I was so disappointed with this book. And that’s mostly because when it started out, I was sure I was going to love it! I got through at least of a quarter of it and maybe closer to a third still thinking this. The writing is quick, the action is entertaining, and the dialogue was quippy and funny. Cat herself was immediately likeable and relatable. She seemed like the perfect kind of heroine to lead up a story like this (and did feel very “urban fantasy” like, for what it’s worth). I also had high hopes for Griffin as a love interest. He was definitely holding down the “dark and brooding” fort pretty thoroughly.

But then, as the story continued, it became clear that the dynamic between these two wasn’t going to change in the way I needed it to to enjoy it. The writing began to feel more juvenile. And the twist of the story began to feel so predictable and convenient that I couldn’t help being bothered by it. I almost had whiplash at how fast I went from really gobbling up a book to really struggling to even finish the thing.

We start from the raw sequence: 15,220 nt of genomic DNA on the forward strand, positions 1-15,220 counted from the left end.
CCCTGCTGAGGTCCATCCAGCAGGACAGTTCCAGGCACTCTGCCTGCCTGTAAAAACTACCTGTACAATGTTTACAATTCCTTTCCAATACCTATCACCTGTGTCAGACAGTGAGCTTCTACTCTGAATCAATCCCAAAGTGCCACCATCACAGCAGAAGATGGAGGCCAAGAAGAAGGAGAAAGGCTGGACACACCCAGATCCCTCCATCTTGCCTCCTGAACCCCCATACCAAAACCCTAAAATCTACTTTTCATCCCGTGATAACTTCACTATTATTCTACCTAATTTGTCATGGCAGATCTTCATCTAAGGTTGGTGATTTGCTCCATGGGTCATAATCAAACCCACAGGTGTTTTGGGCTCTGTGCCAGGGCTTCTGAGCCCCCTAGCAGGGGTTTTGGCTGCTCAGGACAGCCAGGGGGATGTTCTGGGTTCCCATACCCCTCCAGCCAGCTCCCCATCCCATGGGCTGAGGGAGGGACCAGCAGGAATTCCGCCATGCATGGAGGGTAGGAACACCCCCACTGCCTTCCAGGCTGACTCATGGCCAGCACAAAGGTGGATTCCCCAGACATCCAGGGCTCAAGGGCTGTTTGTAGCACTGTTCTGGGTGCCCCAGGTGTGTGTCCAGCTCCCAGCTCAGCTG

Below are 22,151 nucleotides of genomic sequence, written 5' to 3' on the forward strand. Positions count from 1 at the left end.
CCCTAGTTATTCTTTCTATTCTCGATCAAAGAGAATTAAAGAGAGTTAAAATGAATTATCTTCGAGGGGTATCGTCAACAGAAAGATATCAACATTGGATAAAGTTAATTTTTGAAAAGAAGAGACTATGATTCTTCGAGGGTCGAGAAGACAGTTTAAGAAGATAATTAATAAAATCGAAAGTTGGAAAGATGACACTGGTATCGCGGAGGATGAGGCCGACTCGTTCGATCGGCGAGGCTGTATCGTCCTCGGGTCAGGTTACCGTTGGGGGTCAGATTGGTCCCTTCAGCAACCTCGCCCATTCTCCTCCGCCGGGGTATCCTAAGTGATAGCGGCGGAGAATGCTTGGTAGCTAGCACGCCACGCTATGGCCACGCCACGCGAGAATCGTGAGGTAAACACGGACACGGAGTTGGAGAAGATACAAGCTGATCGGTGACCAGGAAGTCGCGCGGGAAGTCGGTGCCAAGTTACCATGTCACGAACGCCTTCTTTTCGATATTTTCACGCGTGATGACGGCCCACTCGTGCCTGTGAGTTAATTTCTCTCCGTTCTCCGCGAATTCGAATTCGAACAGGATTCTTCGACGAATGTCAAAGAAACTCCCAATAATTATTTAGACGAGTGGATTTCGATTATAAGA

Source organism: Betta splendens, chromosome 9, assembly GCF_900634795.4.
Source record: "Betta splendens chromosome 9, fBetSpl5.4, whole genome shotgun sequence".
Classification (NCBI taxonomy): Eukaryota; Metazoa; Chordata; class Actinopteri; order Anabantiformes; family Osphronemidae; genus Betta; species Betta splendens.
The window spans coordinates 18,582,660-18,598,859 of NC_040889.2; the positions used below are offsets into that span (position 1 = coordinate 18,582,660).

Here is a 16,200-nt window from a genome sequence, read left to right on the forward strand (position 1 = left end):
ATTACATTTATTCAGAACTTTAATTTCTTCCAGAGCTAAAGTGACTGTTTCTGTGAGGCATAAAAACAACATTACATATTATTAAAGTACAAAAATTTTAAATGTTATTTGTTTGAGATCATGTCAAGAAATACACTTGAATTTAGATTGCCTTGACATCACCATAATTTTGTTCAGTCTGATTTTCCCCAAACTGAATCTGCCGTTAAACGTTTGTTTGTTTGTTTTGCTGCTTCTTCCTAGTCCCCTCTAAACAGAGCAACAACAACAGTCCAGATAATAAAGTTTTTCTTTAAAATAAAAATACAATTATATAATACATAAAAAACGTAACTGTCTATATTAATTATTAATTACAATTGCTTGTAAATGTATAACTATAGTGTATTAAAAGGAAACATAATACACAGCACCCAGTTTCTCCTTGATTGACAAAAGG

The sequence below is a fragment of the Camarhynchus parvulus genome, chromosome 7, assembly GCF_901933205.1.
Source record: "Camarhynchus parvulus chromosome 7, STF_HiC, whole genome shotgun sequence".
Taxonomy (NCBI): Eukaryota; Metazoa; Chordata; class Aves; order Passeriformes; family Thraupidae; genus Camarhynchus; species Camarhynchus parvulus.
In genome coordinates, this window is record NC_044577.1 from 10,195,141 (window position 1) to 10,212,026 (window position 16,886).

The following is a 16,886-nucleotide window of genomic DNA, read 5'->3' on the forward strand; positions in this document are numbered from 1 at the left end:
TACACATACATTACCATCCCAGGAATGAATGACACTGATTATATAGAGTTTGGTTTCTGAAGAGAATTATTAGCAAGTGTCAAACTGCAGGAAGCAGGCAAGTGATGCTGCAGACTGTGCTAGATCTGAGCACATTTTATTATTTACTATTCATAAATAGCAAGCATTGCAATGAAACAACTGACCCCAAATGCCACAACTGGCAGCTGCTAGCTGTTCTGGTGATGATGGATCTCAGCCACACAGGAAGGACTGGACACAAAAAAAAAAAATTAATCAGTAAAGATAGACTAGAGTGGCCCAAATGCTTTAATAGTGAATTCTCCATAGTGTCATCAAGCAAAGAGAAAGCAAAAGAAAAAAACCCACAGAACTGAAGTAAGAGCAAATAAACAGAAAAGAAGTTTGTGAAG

I got on a pretty big soapbox when talking to a friend recently about romance novels and how the “problematic” approach to romance as a genre needs to be tempered with the escapism that we always look for in our fiction. Obviously, the terrible situations found in horror and thrillers novels are not something we would approve of in real life. So some of the relationships in romance novels may have elements in them that we wouldn’t love in real life, but because they are romance novels and have an essential promise of safety and love between the characters, it’s essentially a safe place to experience romantic arcs. Alas, this little speech doesn’t work for everything, and shortly after I made it, I came across this book.